Saturday, November 27, 2010

Little Buddha, Jade Gate

What to make of this book, which unabashedly proclaims its association with the Buddha in its title but which, to one who has come to understand the principles of the religion in such a different--and certainly more fundamentalist--way, seems so profoundly un-Buddhist? The book is called Tantra of the Tachikawa Ryu, and its subtitle is "Secret Sex Teachings of the Buddha." It was written by John Stevens, who is described as a Buddhist priest (Zen, I'm guessing), and a long-time professor of Eastern philosophy and Aikido instructor at Tohoku Fukushi a private university in Sendai, Japan; and published by Stone Bridge Press.

Now, I'm fully aware that Buddhism has branched out in many different directions over the centuries, and that its practice has many different manifestations. Tachikawa Ryu is described as a "legendary secret Buddhist sect that taught: The highest spiritual attainments are best achieved through the physical act of sex." Stevens's short, seductive, and charmingly lyrical book is based on this esoteric tradition, as revealed in the erotic story of the Shingon monk Dai-en and the courtesan--and later Zen practitioner--Lady Hotoke. A footnote explains that it is "based on actual events, real historical figures, and authentic Tantric tradition in Japan."

My nutshell--and therefore certainly simplistic--understanding of the Tantric tradition is that the ecstatic coupling of male and female represents the ultimate human experience of non-duality, the mystery of creation, and union with the cosmos. And surely most of us have experienced that blissful moment at some point in our lives. I wonder, though, whether the Buddha himself would see this as a true path to awakening, or simply as another of those delightful illusions to which we like to cling?

Is the road to enlightenment paved with orgasmic experiences? Did the Buddha actually teach the practice of Tantra, as the book's title suggests? Or was this the construction of some of those who added their own slant to his teachings? Would he have approved of their adaptation? I'm actually unqualified to answer these or any of the other questions Stevens's book raised, but I remain skeptical. The basic test I have learned to apply to sexual activity, in the Buddhist tradition that I follow, is this: does it cause harm to myself or others? If it does, don't do it.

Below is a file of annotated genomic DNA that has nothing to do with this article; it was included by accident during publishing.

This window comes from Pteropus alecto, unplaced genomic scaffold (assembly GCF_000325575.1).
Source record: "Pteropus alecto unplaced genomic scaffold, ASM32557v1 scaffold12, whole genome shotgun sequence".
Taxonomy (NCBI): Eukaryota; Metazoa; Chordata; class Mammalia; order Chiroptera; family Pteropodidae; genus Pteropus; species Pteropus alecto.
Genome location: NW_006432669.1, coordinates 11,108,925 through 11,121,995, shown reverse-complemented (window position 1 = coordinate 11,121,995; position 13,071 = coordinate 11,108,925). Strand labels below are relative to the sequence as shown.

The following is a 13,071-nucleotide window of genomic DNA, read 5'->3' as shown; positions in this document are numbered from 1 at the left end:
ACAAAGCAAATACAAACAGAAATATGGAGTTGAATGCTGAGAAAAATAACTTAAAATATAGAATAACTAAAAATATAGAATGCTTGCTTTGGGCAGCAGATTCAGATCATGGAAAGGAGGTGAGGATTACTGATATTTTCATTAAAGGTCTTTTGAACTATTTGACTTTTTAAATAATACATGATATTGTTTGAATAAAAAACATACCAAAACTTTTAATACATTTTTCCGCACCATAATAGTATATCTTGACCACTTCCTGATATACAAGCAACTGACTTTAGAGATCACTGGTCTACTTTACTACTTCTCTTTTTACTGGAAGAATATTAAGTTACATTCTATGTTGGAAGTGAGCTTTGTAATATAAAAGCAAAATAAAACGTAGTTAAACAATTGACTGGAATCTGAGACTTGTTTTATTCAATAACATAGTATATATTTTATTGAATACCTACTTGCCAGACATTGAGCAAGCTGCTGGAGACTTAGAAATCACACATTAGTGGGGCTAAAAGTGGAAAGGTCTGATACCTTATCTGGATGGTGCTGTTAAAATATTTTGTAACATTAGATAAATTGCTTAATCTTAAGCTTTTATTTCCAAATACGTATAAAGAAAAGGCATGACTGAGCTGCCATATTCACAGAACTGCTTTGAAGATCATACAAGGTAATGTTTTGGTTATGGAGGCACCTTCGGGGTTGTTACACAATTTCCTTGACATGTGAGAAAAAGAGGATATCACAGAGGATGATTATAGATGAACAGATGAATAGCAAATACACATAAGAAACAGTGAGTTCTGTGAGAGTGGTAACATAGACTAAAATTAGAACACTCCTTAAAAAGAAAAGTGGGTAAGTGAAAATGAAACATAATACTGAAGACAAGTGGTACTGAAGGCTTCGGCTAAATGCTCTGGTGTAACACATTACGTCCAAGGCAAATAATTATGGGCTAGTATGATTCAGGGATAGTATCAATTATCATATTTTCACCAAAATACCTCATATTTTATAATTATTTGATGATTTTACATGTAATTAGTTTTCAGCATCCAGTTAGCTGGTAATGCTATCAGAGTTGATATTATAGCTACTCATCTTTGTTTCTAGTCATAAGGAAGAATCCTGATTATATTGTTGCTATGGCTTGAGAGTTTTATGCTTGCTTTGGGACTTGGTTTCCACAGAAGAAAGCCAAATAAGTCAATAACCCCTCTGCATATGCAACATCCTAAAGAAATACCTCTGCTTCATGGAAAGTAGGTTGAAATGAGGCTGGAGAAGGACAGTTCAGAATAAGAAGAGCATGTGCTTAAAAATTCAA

What Stevens (seductively!) describes is love-making as a religious ritual act, both between two consenting individuals--monks and nuns, whose strict training is a part of the narrative--and among freely interchanging groups of lay people. Well, I love ritual. I love sex. But to take it out of the bed (or where ever else we mortals choose to do it) and into the sacrosanct precincts of the temple is to turn it into an idealized, spiritual experience rather than the profane expression of simple and delectable lust--or the desire to procreate. This risks sublimating its fallible, human aspect and, with it, the emotional context in which it is most frequently performed. Between highly-trained, Zen-focused monk and nun, such a pure, dispassionate consummation may be possible. For us lay folk, though--and for the villagers Stevens describes as participating in free-love, consort-sharing sanghas--I suspect that the emotional context is unavoidable, with all the accompanying possessiveness, jealousy, gossip-mongering, and the consequent harm such sexual profligacy involves.

Is it possible to achieve such generous, esoteric, pure-hearted not-selfness when it comes to sex? Could it be practiced in this way without causing harm? Am I alone in my skepticism? I confess that the book challenged, interestingly, all my inbred Puritan instincts, and I needed to separate these out from an authentically thoughtful, critical response. I would not have missed the chance to read this book, even though--well, actually because--my gut reaction fought against it.

I had a couple of other reservations about "Tantra of the Tachiwara Ryu." The first has to do with the fact that the physical aspect of its subject matter is awfully difficult to write about without getting coy. The image of "the little Buddha" entering "the jade gate" is a little quaint for my own taste, as are numerous other euphemisms for the organs and postures involved in the coital act. Good eroticism is more difficult to effect in words, in my opinion, than in pictures. My second reservation has to do with the absence of historical and cultural context for all this. While the book's back cover informs us that "the sect was banished in Japan and went underground hundreds of years ago"--I wonder why?--it suggests, rather coyly again, that "many believe it is still active" to this day. Surely, in the wake of all this titillation, we are entitled to a more honest accounting of the sect's history and its current standing? Some of us, after all, might want to join it...


Anonymous said...

Once again you have taken us around the barn and out the other side.
Folks around the world have had sex rituals under so many titles one can't think the Buddha would be left out. That said I think your last observation is more accurate with the traditional teaching.
with metta

Jackie said...


Excellent post. I would like to say I am fascinated by your blog so far. I don't know very much about Buddhism but I have always been fascinated by it. Thank you.


They call him James Ure said...

I'm certainly no prude or Puritan when it comes to sexuality. I feel that sexuality is too repressed in many religions.

And, I'm no expert on Tantra. However, I've heard from others who do understand it that it's often misunderstood as being all about sex.

Ryan said...

Thanks for this great post. I think through media like David Fox's Comfort Healing and Joy, there's a non-judgmental way to look at Buddhism through western eyes.